The trick of a good ratatouille is not to overcook the vegetables.  They have to be added one after the other, depending on the amount of time they need to cook to be just tender.  Of course, Nora recommends all the vegetables be organic.


6 - 8 servings


1/2 cup olive oil

1 large onion, chopped

1 Tablespoons garlic, minced

1-2 eggplants (2 lbs) cut into 1-inch cubes

2 peppers, red, green or yellow, cut into 1-inch squares

2 zucchini (1.5 lbs) cut into 1-inch cubes

1.5 lbs tomatoes, peeled and cut into 1-inch cubes

salt and freshly ground black pepper

1 Tablespoon thyme, minced

1/2 Tablespoon rosemary, minced

2 Tablespoon parsley or basil, minced


Heat the olive oil in a large skillet until hot.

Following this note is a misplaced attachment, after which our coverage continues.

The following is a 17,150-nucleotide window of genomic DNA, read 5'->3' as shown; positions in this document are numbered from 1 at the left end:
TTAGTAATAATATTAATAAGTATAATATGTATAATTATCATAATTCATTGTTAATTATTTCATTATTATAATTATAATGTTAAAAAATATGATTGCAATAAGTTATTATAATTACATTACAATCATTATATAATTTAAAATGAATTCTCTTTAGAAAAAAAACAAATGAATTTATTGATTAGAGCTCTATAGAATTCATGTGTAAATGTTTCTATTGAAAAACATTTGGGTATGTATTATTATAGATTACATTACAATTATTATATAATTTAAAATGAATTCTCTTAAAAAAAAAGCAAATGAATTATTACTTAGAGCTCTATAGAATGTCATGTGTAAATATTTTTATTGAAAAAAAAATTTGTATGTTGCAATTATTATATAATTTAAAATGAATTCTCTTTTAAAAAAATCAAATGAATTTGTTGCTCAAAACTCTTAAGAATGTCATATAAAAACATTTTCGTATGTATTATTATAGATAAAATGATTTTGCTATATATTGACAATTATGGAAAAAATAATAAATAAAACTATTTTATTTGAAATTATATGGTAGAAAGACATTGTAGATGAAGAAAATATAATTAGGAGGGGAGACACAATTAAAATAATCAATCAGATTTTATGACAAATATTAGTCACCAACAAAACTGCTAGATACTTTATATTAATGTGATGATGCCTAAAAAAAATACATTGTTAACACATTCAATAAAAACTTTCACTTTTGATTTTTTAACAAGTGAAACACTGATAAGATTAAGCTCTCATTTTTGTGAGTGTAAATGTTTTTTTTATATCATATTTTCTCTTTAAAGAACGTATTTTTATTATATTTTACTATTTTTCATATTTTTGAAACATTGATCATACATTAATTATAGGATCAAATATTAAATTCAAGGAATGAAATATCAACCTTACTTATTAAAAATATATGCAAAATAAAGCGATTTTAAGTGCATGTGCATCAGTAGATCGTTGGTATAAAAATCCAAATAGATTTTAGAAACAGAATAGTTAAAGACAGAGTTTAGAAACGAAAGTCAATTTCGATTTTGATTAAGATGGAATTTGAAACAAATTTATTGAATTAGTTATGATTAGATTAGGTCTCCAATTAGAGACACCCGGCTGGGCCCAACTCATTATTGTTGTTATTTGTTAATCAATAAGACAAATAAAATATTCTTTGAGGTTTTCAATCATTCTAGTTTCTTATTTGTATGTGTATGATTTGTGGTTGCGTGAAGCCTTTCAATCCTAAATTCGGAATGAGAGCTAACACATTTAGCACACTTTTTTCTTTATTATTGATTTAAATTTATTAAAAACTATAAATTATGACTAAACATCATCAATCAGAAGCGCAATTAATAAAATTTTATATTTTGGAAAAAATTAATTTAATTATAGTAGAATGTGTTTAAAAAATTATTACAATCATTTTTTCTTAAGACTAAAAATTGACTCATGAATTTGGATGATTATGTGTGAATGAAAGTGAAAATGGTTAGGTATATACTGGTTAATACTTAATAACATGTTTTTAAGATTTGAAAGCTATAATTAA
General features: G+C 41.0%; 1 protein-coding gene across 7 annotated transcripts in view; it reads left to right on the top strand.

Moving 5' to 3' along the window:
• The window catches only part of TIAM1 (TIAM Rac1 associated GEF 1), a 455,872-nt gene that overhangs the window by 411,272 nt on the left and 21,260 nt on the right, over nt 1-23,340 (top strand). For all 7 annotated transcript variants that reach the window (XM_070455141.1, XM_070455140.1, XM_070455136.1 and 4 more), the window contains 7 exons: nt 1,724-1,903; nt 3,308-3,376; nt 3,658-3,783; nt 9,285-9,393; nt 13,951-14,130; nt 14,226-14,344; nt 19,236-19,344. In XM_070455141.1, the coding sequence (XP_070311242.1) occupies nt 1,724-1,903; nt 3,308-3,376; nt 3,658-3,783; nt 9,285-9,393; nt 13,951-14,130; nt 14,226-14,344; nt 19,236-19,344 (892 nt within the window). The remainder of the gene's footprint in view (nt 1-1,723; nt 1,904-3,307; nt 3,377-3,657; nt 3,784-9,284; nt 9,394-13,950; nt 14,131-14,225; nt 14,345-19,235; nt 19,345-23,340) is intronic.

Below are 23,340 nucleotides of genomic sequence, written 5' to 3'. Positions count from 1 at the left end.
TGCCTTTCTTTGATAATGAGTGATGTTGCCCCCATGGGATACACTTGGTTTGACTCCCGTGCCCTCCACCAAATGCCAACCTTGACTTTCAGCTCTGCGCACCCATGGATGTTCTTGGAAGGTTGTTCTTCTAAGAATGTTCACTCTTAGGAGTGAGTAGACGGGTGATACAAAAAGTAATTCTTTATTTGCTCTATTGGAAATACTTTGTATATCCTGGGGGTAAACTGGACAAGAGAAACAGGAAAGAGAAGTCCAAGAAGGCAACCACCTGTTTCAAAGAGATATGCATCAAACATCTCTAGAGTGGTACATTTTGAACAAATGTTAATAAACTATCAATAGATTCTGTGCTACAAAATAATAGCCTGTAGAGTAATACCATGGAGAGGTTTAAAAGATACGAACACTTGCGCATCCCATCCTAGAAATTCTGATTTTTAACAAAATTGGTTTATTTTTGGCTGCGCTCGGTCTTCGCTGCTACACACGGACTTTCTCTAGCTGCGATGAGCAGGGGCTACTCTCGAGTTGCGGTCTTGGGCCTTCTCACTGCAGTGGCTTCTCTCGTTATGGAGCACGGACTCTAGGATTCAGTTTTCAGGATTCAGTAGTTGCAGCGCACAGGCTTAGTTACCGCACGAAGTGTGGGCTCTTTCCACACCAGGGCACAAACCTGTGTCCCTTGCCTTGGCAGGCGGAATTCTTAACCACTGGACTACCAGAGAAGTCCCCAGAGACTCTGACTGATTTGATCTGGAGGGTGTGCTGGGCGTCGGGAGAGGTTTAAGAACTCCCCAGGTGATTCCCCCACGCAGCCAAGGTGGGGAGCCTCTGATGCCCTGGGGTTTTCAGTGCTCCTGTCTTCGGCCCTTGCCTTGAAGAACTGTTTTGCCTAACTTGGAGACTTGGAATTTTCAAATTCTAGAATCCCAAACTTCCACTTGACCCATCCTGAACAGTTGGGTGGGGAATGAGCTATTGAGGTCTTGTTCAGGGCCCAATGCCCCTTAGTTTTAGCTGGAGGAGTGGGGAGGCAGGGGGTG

Add the onions and stew for 10 minutes until soft. Add the garlic, then the eggplants and peppers, cover and cook slowly for 20 minutes. 


Add the zucchini, cook for 5 minutes, then lastly add the tomatoes and cook for an additional 5 minutes or less.  


Season with salt and pepper and the minced herbs.


Calories 220  Percent of Daily Value

Calories from Fat 150 

Total Fat  16g 25%

Saturated Fat 2g 11%

Cholesterol 0mg 0%

Sodium  15mg 1%

Total Carbohydrate 18g 6%

Dietary Fiber 6g 22%

Soluble Fiber 1.13 g

Omega 3 Fatty Acids 0.14 g

Sugars  10g 

Protein  3g 

Vitamin A  60%

Vitamin C  160%

Calcium   4%

Iron   8%

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Yoga for Lower Back Pain

October 1, 2017

"At least 80% of adults experience low back pain at some point in their lifetime... In a large survey, more than a quarter of adults experienced low back pain in the past 3 months," according to the National Institutes of Health's National Institute of Neurological Disorders and Stroke (NINDS).